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Southern Heritage <br>News and Views: FORT HOOD AND GENERAL HOOD

Wednesday, November 18, 2009



Like so many other Americans, I spent many hours in front of my television taking in the commentary that followed the tragedy of November 5 in which a terrorist went on a shooting rampage at Fort Hood in Texas and murdered more than a dozen of our great military personnel while wounding more than two dozen others. Many of the brave dead were still quite young and just beginning their adult lives. I felt great sadness for those who were killed and their families left behind who can only wonder ,"Why?".

Unlike many of the millions who followed the reporting of this sad event, however, I had thoughts of a far different nature than they, I'm sure. I had thoughts of another tragedy that occurred roughly 150 years ago and lasted 4 years during which far more were killed and wounded and many more were affected for generations to come. My thoughts turned to the invasion of the South by military forces of the federal government and the tragic struggle that followed which resulted in more than 600,000 deaths of military personnel on both sides and even more wounded with many suffering the loss of limbs or their sanity. Countless hundreds of thousands of civilians were also victims of this invasion. Those not suffering loss of their own life generally lost family members and, frequently, their home, possessions and future.

I was reminded of these things because Fort Hood, the largest U.S. military installation in the country, is named for Confederate general John Bell Hood.

I found it interesting that throughout all the TV coverage that I watched, this fact was rarely mentioned. In fact, the only network that I saw mention this was Fox News Channel. Fox had a scroll across the bottom of the screen during one broadcast I was watching which stated that the installation was named for General John Bell Hood and identified him as a Confederate general. Kudos for Fox! In fairness, I've got to mention that I rarely watch any network for news other than Fox, although I did switch around a bit to get the flavor of the reporting. If any of you reading this happened to notice any other news network (CNN, ABC, CBS, NBC, MSNBC) mentioning this fact, please email me with this information.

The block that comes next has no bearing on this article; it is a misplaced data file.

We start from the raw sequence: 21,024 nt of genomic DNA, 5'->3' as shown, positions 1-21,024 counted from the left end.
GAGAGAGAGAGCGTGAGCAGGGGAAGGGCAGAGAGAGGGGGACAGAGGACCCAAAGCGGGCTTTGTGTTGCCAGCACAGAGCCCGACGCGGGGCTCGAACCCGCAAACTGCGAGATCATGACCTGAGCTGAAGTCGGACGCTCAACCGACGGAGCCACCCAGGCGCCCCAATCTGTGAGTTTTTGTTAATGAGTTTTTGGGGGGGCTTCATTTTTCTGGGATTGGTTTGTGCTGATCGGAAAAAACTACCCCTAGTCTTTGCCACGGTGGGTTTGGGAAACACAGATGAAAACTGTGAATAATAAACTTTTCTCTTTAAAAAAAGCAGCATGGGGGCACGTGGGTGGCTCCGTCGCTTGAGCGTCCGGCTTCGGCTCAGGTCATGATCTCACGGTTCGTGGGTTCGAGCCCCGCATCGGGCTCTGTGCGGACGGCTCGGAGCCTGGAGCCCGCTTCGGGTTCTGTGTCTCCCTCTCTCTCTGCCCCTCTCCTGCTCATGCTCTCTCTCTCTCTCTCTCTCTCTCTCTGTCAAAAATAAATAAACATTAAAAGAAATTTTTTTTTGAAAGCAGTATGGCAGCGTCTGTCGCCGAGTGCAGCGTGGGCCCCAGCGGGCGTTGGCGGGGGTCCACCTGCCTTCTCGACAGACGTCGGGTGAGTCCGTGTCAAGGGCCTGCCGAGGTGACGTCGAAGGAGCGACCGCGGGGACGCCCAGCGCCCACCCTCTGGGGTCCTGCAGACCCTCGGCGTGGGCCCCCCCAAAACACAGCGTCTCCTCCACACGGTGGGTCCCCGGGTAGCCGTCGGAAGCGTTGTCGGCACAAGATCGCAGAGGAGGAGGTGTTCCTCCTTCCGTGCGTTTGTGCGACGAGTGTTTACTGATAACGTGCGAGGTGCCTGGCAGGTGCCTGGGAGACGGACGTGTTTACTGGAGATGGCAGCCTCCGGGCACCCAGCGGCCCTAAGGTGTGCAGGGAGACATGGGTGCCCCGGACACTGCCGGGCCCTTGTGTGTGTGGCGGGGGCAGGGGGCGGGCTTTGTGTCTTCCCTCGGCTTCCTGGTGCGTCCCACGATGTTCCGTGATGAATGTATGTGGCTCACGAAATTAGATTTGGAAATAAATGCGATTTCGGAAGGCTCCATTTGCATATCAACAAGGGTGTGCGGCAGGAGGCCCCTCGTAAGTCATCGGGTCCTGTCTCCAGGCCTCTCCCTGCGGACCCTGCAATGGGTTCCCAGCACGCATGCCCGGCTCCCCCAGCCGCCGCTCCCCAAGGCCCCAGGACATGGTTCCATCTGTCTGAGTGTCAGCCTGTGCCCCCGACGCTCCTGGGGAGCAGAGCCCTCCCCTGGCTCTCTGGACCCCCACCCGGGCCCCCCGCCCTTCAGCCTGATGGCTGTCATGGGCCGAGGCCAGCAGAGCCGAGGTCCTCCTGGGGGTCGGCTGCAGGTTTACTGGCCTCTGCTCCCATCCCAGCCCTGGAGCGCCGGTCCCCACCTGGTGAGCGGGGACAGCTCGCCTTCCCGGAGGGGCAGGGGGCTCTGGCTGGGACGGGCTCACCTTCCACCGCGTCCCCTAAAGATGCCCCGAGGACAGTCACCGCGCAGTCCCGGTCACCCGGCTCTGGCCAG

The fact that a major U.S. military installation is named for a Confederate hero is really not all that unusual. Other major facilities in addition to Fort Hood include Fort Benning, Georgia, named for General Henry Benning; Fort Polk, Louisiana, named for General Leonidas Polk; Fort Bragg, North Carolina, named for General Braxton Bragg; Fort Gordon, Georgia, named for General John B. Gordon; Fort A.P. Hill, Virginia, named for General A.P. Hill and Fort Lee, Virginia, which is named, of course, for General Robert E. Lee. Interestingly, the major helicopter post in the country, Fort Rucker, Alabama, is named for a Confederate COLONEL, Edmund Rucker.